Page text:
Re: Me and the wife have a problem....

        The cans I am to drink in the next few years, the bottles however have at least another decade before I touch some of them (one of them officially has a best before of 2049).

    6. Anonymous Coward
      Anonymous Coward

      Re: Me and the wife have a problem....

      "We keep buying beer at rate ever so slightly above what we can sensibly consume in a month so the cellar now has stacks of boxes full of cans"

      I also keep buying beer at a rate ever so slightly above what I can sensibly consume in a month. I still consume it, it's just not necessarily a sensible thing to do.

  5. Potemkine! Silver badge

    Another rule

    Two drinks each time you ear 'woops, I wasn't muted' .

    About the decree - If those urban people who find it cool to go living in the countryside were not stupid enough to go on trial because of a rooster singing too loud, or peasants working too early or too late because it's harvest time, such a decree wouldn't be issued. And those same urban people wouldn't be surprised if accidentally their cars have 4 flat tires or suddenly experiment self-combustion... Life in countryside is harsh sometimes.

  6. Dave K Silver badge

    > "What do you expect if I have to down a shot of brandy every time someone says "Sorry, I was on mute"?"

    My company uses Teams, so we hear this a lot - mainly because Teams starts auto-muting new participants once the number of people in a call reaches a certain level. It's amazing how many people don't notice this.

    Of course, rather than "Sorry, I was on mute", a lot of the time it's actually a modern rendition of a silent movie as we see the person's lips moving away - followed by a chorus of "You're on mute!" warnings from everyone else...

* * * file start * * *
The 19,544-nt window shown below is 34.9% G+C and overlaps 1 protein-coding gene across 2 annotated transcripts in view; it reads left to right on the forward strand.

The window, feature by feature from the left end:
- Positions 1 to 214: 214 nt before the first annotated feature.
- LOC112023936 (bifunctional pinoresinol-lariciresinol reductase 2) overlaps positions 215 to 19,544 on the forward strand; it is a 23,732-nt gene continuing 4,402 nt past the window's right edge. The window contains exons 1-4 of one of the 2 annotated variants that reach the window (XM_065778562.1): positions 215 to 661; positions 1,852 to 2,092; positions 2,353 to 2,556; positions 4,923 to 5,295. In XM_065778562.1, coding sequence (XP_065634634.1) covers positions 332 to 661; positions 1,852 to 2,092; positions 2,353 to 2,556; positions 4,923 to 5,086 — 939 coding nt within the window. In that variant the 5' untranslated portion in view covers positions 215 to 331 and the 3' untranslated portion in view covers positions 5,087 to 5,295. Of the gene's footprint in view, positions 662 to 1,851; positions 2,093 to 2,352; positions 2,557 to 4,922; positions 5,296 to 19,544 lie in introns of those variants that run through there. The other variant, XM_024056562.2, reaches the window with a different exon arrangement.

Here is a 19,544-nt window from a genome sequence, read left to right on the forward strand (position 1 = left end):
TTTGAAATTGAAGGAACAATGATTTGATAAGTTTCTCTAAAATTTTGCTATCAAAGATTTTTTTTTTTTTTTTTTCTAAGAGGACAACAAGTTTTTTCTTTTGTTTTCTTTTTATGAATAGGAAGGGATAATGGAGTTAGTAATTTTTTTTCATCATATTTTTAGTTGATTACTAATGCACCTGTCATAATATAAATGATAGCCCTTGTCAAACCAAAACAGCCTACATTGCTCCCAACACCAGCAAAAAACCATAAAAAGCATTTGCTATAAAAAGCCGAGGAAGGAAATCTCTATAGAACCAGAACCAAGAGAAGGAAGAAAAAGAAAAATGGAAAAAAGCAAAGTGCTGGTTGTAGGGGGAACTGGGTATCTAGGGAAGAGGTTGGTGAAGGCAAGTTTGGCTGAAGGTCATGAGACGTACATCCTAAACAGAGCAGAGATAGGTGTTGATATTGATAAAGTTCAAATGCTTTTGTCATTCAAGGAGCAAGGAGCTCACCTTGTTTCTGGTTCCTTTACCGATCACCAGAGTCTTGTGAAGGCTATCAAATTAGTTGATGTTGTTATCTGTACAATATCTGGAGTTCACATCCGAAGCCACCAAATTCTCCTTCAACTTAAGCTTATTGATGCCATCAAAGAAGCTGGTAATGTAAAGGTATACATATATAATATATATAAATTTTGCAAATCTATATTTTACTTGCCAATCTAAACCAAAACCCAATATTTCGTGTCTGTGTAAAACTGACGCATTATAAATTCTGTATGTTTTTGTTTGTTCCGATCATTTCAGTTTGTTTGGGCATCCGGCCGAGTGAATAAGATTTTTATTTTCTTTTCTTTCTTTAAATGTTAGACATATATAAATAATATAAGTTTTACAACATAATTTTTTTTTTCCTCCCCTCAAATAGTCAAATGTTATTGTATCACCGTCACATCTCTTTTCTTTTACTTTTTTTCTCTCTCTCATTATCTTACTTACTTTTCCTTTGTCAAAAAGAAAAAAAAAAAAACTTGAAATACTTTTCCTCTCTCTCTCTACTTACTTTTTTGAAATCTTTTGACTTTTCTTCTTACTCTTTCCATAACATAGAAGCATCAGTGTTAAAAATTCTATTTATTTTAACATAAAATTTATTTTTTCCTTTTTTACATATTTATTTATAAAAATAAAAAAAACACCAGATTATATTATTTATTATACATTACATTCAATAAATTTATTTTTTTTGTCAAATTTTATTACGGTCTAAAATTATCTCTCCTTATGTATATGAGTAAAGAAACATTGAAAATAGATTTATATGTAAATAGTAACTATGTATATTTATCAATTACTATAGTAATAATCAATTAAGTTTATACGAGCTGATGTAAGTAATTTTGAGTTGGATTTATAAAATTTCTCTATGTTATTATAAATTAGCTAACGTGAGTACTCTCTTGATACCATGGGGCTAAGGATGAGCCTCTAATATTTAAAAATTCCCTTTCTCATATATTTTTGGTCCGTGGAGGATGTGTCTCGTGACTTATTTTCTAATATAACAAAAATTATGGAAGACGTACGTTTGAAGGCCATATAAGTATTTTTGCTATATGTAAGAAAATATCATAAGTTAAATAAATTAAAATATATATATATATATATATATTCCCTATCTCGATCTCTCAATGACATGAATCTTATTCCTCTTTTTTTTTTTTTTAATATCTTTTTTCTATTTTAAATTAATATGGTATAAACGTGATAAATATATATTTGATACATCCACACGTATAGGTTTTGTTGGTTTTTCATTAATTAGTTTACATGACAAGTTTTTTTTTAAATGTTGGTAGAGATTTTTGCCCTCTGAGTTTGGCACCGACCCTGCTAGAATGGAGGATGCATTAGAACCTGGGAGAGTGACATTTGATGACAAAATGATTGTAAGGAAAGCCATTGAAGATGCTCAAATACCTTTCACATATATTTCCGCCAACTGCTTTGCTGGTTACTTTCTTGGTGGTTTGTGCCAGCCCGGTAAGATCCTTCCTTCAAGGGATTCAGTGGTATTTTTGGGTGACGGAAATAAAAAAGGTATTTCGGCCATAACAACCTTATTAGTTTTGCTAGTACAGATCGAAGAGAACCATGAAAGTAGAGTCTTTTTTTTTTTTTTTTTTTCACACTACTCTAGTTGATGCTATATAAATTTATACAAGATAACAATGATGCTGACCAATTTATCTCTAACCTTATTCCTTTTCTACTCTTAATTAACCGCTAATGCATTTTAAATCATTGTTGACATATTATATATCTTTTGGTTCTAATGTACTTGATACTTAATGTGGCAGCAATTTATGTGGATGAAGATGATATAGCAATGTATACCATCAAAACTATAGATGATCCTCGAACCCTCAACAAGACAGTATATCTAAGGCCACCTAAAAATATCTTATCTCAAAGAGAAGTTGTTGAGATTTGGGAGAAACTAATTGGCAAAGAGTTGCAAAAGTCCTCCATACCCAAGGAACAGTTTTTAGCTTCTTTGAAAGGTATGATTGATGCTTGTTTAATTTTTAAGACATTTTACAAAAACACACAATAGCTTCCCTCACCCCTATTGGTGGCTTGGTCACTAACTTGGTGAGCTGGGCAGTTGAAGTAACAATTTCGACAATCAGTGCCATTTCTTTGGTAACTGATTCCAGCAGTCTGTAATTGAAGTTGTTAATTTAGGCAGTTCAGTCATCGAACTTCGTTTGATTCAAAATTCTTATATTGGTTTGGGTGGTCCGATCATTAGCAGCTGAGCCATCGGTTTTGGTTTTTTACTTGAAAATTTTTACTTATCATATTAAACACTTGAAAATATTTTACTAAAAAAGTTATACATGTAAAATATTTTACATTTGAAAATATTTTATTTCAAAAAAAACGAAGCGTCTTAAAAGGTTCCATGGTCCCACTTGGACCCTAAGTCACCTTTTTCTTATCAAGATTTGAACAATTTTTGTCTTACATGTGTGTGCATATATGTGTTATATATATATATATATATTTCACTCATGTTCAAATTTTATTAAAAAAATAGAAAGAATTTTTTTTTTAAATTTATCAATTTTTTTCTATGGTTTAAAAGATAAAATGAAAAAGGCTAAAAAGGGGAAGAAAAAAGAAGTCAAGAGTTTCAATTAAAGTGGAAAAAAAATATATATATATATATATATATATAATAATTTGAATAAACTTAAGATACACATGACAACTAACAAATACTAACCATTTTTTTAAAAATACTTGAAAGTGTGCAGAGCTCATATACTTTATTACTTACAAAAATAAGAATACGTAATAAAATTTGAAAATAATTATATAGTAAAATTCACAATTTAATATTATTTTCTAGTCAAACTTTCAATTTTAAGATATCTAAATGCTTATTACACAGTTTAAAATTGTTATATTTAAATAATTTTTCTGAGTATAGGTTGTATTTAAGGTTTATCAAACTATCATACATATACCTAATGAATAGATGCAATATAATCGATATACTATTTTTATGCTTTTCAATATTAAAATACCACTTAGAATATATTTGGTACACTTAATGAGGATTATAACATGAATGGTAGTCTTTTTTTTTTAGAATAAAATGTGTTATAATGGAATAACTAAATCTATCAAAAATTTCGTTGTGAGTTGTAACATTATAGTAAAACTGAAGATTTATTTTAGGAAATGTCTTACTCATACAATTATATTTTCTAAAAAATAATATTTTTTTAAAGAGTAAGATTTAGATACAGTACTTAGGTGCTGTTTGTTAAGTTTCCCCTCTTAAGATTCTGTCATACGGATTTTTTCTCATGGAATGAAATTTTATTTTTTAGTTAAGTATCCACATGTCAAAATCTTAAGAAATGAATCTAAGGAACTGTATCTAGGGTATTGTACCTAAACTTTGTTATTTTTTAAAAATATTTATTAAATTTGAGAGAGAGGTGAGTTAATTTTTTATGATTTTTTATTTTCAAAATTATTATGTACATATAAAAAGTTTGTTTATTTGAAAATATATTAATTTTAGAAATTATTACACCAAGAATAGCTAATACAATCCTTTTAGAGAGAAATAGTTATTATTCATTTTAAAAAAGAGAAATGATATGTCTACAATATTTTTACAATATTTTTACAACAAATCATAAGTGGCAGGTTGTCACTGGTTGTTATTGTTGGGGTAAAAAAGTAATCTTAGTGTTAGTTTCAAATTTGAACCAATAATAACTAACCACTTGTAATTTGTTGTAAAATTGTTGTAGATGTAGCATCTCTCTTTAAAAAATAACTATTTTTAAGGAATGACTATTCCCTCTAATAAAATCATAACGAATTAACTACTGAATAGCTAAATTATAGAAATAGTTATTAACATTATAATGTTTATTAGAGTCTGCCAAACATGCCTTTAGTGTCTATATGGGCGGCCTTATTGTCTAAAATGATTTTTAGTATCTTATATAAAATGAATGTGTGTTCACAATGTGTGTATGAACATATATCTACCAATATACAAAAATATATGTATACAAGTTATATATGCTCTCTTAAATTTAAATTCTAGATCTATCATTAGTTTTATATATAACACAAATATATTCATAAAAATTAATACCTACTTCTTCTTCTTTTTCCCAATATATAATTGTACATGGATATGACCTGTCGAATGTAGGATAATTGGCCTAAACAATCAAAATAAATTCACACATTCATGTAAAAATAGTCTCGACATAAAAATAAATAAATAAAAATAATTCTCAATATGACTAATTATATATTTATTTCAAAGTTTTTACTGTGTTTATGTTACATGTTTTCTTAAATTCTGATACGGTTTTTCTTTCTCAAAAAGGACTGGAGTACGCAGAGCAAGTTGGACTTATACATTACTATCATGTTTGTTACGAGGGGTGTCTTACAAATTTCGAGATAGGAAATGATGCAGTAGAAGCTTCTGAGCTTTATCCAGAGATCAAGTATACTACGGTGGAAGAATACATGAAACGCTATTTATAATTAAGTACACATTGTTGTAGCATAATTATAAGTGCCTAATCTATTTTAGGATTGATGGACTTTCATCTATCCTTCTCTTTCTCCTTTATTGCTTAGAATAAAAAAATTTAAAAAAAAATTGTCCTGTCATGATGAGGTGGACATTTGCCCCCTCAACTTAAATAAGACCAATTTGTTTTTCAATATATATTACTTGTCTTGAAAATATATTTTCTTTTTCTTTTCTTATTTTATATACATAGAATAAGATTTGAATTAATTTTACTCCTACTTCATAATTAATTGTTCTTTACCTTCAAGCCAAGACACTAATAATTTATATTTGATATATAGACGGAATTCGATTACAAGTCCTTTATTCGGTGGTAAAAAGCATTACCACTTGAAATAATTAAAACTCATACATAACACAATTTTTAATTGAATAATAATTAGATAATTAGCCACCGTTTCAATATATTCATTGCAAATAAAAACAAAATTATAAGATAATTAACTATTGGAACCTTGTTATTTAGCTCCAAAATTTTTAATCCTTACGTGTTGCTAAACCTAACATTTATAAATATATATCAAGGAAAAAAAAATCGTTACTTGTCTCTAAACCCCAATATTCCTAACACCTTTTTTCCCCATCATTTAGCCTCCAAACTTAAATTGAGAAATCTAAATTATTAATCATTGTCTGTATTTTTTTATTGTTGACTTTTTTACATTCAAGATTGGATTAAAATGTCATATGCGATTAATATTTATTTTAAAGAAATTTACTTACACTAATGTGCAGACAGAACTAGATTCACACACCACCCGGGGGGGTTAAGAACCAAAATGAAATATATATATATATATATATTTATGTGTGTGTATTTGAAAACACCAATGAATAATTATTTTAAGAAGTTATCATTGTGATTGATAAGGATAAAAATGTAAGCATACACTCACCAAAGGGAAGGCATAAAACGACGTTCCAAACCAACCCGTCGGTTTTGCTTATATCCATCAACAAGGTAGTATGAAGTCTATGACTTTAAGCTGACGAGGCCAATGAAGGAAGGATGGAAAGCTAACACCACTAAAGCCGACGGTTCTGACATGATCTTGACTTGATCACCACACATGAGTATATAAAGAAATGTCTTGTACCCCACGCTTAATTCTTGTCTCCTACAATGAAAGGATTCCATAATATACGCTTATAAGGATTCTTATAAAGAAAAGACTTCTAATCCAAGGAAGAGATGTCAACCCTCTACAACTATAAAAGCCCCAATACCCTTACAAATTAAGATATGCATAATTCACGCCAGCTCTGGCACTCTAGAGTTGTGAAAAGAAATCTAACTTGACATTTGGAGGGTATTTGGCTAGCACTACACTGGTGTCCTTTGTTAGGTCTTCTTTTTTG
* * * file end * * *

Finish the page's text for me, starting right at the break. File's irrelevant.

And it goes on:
1. Alistair Dabbs Silver badge

      >> a modern rendition of a silent movie

      Now, I like that idea. I could prepare some silent movie-style title cards, white text on black background plus a squiggly swash symbol, to hold up in front of my webcam when this happens. It'll keep me from reaching for the shot glass.

      1. Anonymous Coward
        Anonymous Coward

        Re: >> a modern rendition of a silent movie

        And deny yourself access to the shot glass?

        Surely not :)

  7. Antron Argaiv Silver badge

    Teams! what we use. I've been reasonably happy with it, except for the chat window, which seems to randomly reorganise conversations (and neglects to provide any way to index them) so you can never find the one you want to reply to.

    Headsets: work bought us some pricey Plantronics ones. Very nice. Also: very uncomfortable and very fragile. After I busted two of them, I started searching. Found a nice SADES gaming headset on the "A" for $17, which is about 1/6th of what I understand the pricey Plantronics cost. AND -- it is over-the-ears, which means I can block out the ambient noise (more important when I was at work in our highly collaborative Open Plan office). Best feature: the gratuitous red LED lighting on the earpieces. An inline mute switch gives me two options -- normally I leave the Teams mute disabled and use the hardware switch to mute & unmute (another red LED tells me which). Faster.

    It's good to see you back, Mr. Dabbs. May you live long and prosper! Good luck scaling up your fish leather enterprise.

    1. This post has been deleted by its author

    2. Anonymous Coward
      Anonymous Coward

      Re: Teams!

      I use a Rode NT-USB Mini as a mic, but that's because I have to have that gear anyway and it's kept out of shot. Not only is it broadcast quality (so they can hear me glug drinks quite clearly if I don't mute, but I digress), but it creates its own audio I/O when it's plugged into USB, and the "O" part of that happens to be a 3.5mm socket on the mic itself which can blend the live take from me and wherever is sent from my MacBook.

      I can stick whatever I want into that port, like some nice Sennheisers or some simple in-ear buds. I could also use Apple's airpod thingies and skip all the aforementioned gear, but I don't get on with those - thankfully I got those as a present so I can ignore them.

      I have found that using a decent mic makes quite a difference - the rubbish they stick in webcams doesn't compare.

    3. Dan 55 Silver badge

      Re: Teams!